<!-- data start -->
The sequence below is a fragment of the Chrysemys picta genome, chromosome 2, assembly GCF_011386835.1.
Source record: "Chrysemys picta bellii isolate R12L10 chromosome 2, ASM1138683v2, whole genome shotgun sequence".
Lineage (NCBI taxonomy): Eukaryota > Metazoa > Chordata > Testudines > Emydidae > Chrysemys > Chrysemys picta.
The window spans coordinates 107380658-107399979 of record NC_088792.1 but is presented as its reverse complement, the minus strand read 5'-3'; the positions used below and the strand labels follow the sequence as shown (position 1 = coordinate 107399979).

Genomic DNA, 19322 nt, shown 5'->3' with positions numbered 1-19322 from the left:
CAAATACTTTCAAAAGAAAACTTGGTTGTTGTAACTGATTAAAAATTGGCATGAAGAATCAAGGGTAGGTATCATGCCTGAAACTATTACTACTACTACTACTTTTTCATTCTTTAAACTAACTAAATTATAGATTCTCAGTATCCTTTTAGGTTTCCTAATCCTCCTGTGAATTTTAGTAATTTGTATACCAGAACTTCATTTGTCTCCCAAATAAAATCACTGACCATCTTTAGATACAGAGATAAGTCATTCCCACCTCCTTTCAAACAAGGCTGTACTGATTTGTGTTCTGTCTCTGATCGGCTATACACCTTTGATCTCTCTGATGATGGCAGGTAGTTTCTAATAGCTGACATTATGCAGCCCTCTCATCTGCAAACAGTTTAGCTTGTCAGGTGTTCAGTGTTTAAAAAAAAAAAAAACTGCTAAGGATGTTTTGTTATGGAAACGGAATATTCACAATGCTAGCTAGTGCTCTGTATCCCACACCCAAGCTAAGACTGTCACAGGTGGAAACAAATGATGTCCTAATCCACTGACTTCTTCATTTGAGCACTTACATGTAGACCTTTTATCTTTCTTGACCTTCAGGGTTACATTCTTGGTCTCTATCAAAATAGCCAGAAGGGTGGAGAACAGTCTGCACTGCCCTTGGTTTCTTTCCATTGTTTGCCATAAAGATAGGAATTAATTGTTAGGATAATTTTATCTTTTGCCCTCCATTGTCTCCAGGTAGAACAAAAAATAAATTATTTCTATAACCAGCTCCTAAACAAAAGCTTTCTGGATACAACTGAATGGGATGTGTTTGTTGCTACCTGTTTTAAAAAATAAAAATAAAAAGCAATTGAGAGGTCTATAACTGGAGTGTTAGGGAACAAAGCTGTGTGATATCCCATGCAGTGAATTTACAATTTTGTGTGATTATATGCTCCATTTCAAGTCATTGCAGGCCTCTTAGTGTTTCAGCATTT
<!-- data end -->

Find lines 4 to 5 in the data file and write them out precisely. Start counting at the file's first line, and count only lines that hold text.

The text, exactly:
The window spans coordinates 107380658-107399979 of record NC_088792.1 but is presented as its reverse complement, the minus strand read 5'-3'; the positions used below and the strand labels follow the sequence as shown (position 1 = coordinate 107399979).

Genomic DNA, 19322 nt, shown 5'->3' with positions numbered 1-19322 from the left: